Yeah, I thought about that...but I want the extra height that the arch
offers, so we are making them part of the door. Believe me, separating them
would make things a LOT easier, simply because we have very low headroom...
I had both these issues with my doors.
1) Dragging: Four 3' sectioned bi-fold. I put a caster on the inner
doors at the fold.
2) 9' 6" door, 8' lumber. I made a flip up section across the top. Piano
hinged it to the header. Two screws hold it closed. Only needed to open
it once in 3 ears.
I like the design you have drawn. When I looked at the picture
with the openings I thought roll-up doors would look wrong, but
your design looks quite appropriate.
One thing you might consider would be bi-fold, but I don't
know how you would handle the automatic opener.
Yeah, I think the roll-up is going to be easier to seal. I can sort
of think of ways to seal a bi-fold (folding out) with top and bottom
sealing strips inside, but roll-up would be much easier.
Can't wait to see you post pictures of a finished door.
Believe it or not, but one of TOH shows had a bit about doors that
looked like they were sliders, but were actually roll up doors. Why not
contavt TOH at www.TOH.com or www.askTOH.com and find out the vender
Check out my Web Page at:
Where you will find:
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On Mon, 17 Nov 2003 13:16:55 -0500, "Austin Franklin"
I made my gara^H^H^H^H shop doors, four hinged panels opening
vertically (like regular doors) 11 or 12 years ago. So I used regular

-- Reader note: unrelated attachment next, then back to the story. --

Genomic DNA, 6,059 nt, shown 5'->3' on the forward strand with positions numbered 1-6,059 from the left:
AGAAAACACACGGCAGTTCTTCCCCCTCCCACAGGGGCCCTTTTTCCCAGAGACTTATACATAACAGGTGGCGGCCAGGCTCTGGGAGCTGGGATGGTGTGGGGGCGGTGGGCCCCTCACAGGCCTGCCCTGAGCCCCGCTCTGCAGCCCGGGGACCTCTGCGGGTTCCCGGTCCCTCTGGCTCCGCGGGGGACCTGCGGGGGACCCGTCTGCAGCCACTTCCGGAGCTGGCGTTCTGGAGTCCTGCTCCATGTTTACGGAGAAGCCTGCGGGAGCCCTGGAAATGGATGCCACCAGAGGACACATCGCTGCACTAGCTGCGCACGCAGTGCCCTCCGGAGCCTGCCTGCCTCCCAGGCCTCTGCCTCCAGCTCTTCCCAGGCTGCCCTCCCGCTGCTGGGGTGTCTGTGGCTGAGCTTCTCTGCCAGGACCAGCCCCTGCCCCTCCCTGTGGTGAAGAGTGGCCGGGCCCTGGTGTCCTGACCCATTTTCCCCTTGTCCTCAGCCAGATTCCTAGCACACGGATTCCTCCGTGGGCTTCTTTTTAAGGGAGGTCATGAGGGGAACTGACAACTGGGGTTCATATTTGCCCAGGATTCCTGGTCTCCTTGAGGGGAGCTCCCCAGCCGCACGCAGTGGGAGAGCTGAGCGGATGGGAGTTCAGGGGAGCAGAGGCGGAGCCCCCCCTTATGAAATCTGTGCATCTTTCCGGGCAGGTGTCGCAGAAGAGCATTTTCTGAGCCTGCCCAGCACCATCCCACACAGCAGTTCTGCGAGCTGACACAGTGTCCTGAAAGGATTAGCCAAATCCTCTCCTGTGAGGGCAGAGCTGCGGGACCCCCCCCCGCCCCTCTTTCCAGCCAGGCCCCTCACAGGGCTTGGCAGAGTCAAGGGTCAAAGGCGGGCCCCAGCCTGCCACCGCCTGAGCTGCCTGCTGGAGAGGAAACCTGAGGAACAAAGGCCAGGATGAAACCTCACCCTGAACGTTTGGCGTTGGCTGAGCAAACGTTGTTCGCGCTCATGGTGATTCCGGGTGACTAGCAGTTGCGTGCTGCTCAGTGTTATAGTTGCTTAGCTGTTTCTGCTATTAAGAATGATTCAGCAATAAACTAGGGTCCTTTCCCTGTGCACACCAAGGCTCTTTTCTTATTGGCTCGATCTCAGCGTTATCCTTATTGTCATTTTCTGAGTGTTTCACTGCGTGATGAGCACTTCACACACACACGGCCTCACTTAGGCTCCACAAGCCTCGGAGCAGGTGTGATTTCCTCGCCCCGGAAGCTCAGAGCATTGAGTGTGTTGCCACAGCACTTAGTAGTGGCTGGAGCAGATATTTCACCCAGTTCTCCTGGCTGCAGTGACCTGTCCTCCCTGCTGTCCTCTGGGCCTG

door hinges (ball bearing, 3 to a panel). The have lasted up to now,
no problems, although they are desperately crying out for a new coat
Construction method was a sandwich of two 1/8 lauan door skins
(plywood) and 1-1/2" styrofoam. The edges were 1-1/2" by 1-1/2"
western red cedar. Everything glued together with Weldbond (I don't
think other "weatherproof" catalyzed PVA glues like Titebond II were
available then, at least not in my neck of the woods.) Also put in
some cedar blocks where the hardware would need to be (e.g.for door
To make it look like a frame and panel construction, I glued suitably
edge-moulded 1X cedar on the outside of the panel. (3/4 X 3" for the
stiles and top and middle rail, 5" for the bottom rail. So the total
thickness is 2-1/2 inches.
To prevent air infiltration (very important, I'm in the Yukon), I just
glued a 1X4 to the vertical edges on the inside. The 1X4 overlaps the
adjacent panel by about 1". Regular weatherstripping on the frame.
The main problems in construction were keeping them flat and ensuring
sufficient clamping pressure, especially in the middle. To keep them
flat, I made a temporary 2X4 and plywood table and added a few sheets
of drywall & plywood on it. For the pressure, I made 4 cauls (slightly
longer than the doors) out of the best straight SPF 2X4s I could find.
I hand-planed a slight convex curve to them (about 1/4" down at each
end), so that when I applied pressure to the clamps at each end, the
pressure would be applied in the middle first, and by the time the
clamps were reefed down, there was pressure the full length of the
Of course, I can't use an automatic garage door opener, but like
Charlie is quite rightly fond of saying, cars are made to stay
Replace "no" with "yk" twice
in reply address for real email address
"Man is a tool-using animal. Weak in himself and of small stature,
he stands on a basis of some half-square foot, has to straddle out
his legs lest the very winds supplant him. Nevertheless, he can
use tools, can devise tools: with these the granite mountain melts
into light dust before him: seas are his smooth highway, winds and
fire his unwearying steeds. Nowhere do you find him without tools.
Without tools he is nothing: with tools he is all."
I was going to make some doors for an enclosed carport but then moved.
Here's a link to instructions for a double door of the kind I was
interested in building:
You might find some good ideas there. These are basically torsion
boxes, which make sense for great insulation.
I've been following this thread but haven't posted because I didn't have
anything to add.
That may still be true after this message... <g>
I wonder... could tambour be scaled up to garage door size?
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